The BBC aired The Second Russian Revolution in the summer of 1991, just before hardliners attempted to overthrow Gorbachev that August. The timing was extraordinary, the analysis prescient. Viewed today, it’s a poignant record of an epic struggle over a central question that informed so many of those decisions: Who has the right to control news and information? In 1991, when The Second Russian Revolution ends, that struggle had been won largely by the champions of free speech. But, as we see now, in the speech-constricted era of Vladimir Putin, it was not a permanent victory.

The technique

Whole books and journalism courses are devoted to the art of the interview, journalism’s master key to unlocking secrets and revealing personalities. “How not to” examples abound, perhaps most famously Barbara Walters’s much-lampooned query to Katharine Hepburn in 1981, “What kind of a tree are you?” We all remember the question; the response was barely noted.

In the documentaries of Brian Lapping and Norma Percy, the interviewer’s questions are rarely heard, but the responses are often memorable in their candor, their detail—and sometimes their pathos.

Here is a sample, from part three of The Second Russian Revolution, when Mikhail Poltoranin, an adviser to Boris Yeltsin, recalls a closed-door meeting of Moscow party officials in 1987. The party had gathered to formally accept the resignation of Yeltsin as the city’s Communist boss, and many gleefully seized the opportunity to kick the (temporarily) disgraced Yeltsin while he was down.


It was a horrific scene. It lasted over four hours. I was sitting across from Gorbachev. I was in the fourth row. I couldn’t get any closer. I watched his face get redder and redder. His eyes were darting all round the hall.

Finally, says Poltoranin:

Then the lynching was over. The last speeches had been made, and the crowd was leaving. Many of them had the look of victory on their shining faces. Yeltsin was slumped over the table, his head in his hands. They were all walking out. Gorbachev looked back from the doorway and saw Yeltsin. He went back, took his arm, and helped him out of the hall.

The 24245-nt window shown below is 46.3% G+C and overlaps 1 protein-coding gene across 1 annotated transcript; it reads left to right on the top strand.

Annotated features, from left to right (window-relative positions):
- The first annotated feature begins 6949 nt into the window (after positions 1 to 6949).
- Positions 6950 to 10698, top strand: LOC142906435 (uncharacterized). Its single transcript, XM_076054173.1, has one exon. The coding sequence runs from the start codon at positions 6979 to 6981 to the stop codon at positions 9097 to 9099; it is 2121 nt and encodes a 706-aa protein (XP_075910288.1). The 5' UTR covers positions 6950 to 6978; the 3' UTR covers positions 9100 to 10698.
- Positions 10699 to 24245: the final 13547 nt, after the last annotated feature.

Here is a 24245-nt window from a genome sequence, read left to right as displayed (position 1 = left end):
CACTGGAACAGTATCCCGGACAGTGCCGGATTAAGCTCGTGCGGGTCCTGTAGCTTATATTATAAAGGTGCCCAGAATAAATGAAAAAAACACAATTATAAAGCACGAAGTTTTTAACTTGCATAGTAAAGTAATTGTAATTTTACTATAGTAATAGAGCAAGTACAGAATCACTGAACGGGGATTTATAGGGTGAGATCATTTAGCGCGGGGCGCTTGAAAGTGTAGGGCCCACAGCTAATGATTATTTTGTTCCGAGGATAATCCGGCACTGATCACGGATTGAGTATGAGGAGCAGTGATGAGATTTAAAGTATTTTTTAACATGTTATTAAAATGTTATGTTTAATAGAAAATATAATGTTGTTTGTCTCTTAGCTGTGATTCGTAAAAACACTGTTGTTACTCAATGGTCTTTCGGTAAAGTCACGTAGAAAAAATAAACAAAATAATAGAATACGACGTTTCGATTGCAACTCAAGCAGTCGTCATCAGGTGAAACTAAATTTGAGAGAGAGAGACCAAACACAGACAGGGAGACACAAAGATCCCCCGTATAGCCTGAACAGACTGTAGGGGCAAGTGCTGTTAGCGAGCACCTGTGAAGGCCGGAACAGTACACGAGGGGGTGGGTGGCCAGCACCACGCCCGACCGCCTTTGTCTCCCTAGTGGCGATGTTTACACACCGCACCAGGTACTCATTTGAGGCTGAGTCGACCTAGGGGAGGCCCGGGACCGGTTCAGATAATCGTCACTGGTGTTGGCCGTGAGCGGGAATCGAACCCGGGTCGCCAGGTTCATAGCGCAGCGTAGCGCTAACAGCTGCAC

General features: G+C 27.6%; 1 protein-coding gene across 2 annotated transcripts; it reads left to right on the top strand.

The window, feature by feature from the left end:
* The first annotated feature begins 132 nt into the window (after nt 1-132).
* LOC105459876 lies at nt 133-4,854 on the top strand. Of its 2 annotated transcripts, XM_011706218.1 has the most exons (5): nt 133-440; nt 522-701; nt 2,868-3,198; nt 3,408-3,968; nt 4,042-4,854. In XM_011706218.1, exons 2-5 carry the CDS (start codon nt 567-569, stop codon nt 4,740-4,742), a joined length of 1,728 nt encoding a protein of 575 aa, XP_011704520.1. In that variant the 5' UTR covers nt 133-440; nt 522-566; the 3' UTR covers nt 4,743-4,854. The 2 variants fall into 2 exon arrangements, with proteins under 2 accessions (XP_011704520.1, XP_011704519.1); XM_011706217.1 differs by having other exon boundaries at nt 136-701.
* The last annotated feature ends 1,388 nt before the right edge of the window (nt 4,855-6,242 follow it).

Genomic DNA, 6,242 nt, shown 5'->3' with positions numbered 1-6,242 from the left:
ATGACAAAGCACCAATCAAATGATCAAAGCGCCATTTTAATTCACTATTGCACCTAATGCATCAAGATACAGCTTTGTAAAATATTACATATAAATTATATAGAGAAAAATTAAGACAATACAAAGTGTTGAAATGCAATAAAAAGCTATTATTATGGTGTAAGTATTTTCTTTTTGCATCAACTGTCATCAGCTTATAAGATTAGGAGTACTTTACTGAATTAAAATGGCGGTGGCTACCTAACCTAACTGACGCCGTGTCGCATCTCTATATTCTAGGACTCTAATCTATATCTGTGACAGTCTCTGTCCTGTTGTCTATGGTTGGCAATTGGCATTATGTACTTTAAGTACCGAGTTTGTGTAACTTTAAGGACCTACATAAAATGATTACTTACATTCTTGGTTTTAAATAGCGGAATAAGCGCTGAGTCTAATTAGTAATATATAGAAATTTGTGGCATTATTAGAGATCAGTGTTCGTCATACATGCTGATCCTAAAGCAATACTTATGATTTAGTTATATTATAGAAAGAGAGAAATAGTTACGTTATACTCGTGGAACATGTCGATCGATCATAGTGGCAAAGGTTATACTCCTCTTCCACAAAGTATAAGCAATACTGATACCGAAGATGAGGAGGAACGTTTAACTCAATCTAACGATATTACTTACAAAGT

I asked Percy how the documentary team elicited these fly-on-the-wall accounts from men who worked in a system that for decades had treated vital public information as its private secrets.

Percy’s formula: Learn all you can in advance about the event you want to discuss. Skip generalities or anything too open-ended (“Who’s the most interesting person you ever met?” is a Percy no-no). Focus on specific moments and the tiniest of details to tell the larger story. (“I was in the fourth row,” Poltoranin begins, perhaps because he’s just been asked exactly where he sat. But he quickly moves from seating arrangements to the Shakespearean tragedy that ends with Gorbachev supporting the battered Yeltsin’s exit.)

Oren Jacoby, at the time a young filmmaker whose Russian studies at Brown University helped him get a gig working on the Revolution series, recalls Percy’s suggestions for how to interview the Soviet officials: get them to provide physical details, like where they were sitting when the phone rang. The goal: to give viewers “the feeling that you were there while history was being made,” says Jacoby.

There’s almost no detail too small for the Lapping-Percy team. In an interview with Nikolai Ryzhkov, whom Gorbachev promoted early on to deal with the stagnant Soviet economy, Ryzhkov describes being in Gorbachev’s office with masses of documents that revealed the country’s true economic state:

We spread them all over the floor. We took our jackets off and picked our way through the papers: “This one’s interesting. . . . This is useful. . . . That one’s no good!” We felt we were really doing things. You couldn’t see the carpet for documents.

It was the early, giddy days of Gorbachev’s tenure, when the documents spread on the floor could become ammunition in a war to reform the decaying socialist system. After the documents session, we see Gorbachev lambasting party officials in Leningrad, revealing the dirty little secret about the centralized Soviet economy: It was collapsing.

Ann Cooper teaches at Columbia's Graduate School of Journalism. She has worked as a reporter for newspapers, magazines, and National Public Radio, and was the executive director of the Committee to Protect Journalists.